When prompted, I am able to list prominent Canadians from a variety of fields. Comedy: John Candy, Martin Short, Jim Carrey. Science: Roberta Bondar, David Suzuki. Music: Neil Young, Rush, Joni Mitchell, Justin Bie–you get the idea. These are just samplings, of course.
Some Canadians have “made it big” down here in the United States; others have not, and wouldn’t necessarily see it that way. After all, to do good work in Canada, and to stay in Canada, does not require some further branching out or success beyond the nation’s borders to be legitimate. That is my (hopefully plain sense) perspective.
Yet here I am. And I know from several concerned questioners over the last four years that not everyone understands why I am here in the United States. From the outset of Lent I wanted to look at what is most fundamental in my life, and my being a Canadian Paulist in the US is certainly part of that category. This part of my life is even further highlighted as the Paulist Fathers prepare to leave Toronto (and thereby, Canada) at the end of this coming June. I have spoken already about how the Holy Spirit has brought me here, and that is 100% accurate. But the Spirit has worked through a lot of people, and a lot of stories—not all of this time and place.
The photograph to the right is of Paulist Father John E. Burke, CSP (1881-1958). Fr. Burke was Canadian; a New Brunswicker in fact, like myself. Fr. Burke grew up in St. John. (I grew up in Fredericton, maybe an hour and half drive north.) Fr. Burke was an immensely popular priest during his time at the Paulist parish, St. Peter’s, in Toronto. Indeed he was so popular that he was the primary eulogist at the funeral of Sir Wilfrid Laurier, one of Canada’s most conciliatory, bridge-building Prime Ministers in Canadian history. How appropriate it was then for a Paulist to speak of the Prime Minister’s life and legacy.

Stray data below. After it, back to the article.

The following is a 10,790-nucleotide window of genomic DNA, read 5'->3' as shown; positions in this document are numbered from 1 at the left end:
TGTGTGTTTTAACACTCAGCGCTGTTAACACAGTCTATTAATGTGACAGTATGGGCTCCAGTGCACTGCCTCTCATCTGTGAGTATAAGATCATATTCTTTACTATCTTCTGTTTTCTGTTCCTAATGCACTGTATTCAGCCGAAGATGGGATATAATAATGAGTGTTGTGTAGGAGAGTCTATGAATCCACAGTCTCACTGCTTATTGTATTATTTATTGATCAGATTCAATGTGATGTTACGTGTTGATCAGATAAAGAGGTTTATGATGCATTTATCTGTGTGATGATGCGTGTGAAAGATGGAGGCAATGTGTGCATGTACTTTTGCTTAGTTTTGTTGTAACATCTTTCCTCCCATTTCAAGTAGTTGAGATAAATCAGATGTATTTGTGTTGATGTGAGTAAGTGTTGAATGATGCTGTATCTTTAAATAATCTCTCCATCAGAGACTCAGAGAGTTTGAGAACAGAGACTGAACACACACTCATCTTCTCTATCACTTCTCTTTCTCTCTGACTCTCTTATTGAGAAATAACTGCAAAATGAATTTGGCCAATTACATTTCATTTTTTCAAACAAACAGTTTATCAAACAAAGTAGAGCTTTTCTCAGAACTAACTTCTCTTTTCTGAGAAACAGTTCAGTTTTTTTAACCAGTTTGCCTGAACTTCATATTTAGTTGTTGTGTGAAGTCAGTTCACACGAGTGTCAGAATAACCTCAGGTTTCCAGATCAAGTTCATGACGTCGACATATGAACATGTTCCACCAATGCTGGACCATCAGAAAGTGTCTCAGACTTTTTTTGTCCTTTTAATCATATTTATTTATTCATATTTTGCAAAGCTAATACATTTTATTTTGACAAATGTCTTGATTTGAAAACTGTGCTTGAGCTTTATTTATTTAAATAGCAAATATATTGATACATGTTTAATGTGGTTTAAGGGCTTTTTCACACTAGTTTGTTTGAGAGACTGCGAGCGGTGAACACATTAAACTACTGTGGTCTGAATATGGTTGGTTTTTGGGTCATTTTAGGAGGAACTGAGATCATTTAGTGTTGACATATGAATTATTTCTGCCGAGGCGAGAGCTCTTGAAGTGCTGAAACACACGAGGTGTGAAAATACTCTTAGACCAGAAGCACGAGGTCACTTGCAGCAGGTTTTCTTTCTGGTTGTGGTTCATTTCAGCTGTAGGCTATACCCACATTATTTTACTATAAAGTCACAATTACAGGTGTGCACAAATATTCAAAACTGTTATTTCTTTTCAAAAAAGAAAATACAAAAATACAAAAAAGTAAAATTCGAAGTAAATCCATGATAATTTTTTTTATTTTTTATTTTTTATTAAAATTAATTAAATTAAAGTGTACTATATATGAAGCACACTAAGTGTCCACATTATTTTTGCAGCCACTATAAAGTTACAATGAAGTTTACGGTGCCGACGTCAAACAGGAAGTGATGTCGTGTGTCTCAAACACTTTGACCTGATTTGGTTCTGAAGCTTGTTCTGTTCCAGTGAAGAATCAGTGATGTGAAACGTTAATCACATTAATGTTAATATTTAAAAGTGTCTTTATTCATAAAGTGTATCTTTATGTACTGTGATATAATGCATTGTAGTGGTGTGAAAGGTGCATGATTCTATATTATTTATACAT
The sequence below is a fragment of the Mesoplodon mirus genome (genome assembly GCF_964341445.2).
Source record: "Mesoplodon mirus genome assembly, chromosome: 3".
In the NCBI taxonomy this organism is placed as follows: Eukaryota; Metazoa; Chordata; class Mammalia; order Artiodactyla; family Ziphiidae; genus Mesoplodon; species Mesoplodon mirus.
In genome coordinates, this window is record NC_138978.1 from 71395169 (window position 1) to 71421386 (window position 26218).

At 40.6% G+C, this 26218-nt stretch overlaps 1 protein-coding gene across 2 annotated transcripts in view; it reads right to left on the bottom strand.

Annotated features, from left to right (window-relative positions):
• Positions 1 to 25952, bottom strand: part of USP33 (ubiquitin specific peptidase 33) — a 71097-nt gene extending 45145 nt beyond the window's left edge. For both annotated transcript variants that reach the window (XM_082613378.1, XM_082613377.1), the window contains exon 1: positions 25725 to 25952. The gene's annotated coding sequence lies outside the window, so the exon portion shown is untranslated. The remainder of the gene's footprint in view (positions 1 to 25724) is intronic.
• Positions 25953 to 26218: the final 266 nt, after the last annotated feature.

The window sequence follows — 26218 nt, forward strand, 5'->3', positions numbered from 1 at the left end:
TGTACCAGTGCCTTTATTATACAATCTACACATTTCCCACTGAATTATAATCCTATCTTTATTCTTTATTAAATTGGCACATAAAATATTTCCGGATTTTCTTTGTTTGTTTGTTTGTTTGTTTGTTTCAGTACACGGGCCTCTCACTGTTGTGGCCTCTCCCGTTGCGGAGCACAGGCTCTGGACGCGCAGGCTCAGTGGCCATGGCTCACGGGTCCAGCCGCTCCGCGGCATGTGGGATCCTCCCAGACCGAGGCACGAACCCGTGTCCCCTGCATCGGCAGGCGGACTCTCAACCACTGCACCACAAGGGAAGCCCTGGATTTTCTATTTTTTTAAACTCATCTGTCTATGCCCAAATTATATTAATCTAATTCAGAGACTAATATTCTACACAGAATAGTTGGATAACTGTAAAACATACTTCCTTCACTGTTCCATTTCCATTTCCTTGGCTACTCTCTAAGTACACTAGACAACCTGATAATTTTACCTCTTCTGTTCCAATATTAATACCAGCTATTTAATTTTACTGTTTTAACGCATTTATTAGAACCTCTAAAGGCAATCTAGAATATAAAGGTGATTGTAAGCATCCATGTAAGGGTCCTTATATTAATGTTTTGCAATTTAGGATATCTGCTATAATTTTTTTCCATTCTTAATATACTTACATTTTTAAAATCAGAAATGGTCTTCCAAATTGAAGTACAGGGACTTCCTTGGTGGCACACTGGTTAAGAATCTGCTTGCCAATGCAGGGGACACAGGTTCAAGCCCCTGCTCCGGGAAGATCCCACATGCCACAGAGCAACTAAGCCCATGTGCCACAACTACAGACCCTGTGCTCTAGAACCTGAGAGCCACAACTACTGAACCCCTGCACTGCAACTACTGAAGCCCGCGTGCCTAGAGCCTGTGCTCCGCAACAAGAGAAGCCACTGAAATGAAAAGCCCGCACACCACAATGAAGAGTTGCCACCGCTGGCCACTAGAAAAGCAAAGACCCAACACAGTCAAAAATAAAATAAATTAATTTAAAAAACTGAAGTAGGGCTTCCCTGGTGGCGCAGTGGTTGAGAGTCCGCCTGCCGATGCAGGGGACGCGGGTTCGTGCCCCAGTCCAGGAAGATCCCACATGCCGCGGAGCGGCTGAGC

I look at Fr. Burke’s life and legacy and I feel inspired, because like many other Canadian Paulists since the Society’s founding in 1858, Fr. Burke found whatever he needed to find within (and without) himself to answer the call to a community with deeply embedded American roots. In the novitiate especially, I began wrestling with the question of how to balance these things for myself. I have wondered whether my service within another nation’s Church somehow meant that I was turning my back on my own.
So why am I here? Like I said, the Holy Spirit. But it is also my response, and that is not nothing. I feel called to serve the universal (as in boundaryless) Church through service in this country. I hope to do some missionary work of some kind in Canada one day, but I will not be angry at God if this turns out to be limited. I do hope that Fr. Burke’s example (and even my own) could shine a light on the importance of listening to and obeying the Holy Spirit. The next move in life is not always obvious, or logical. It is not always easy either. But here I am, miles away from home, and I am the most fulfilled I have been in my life.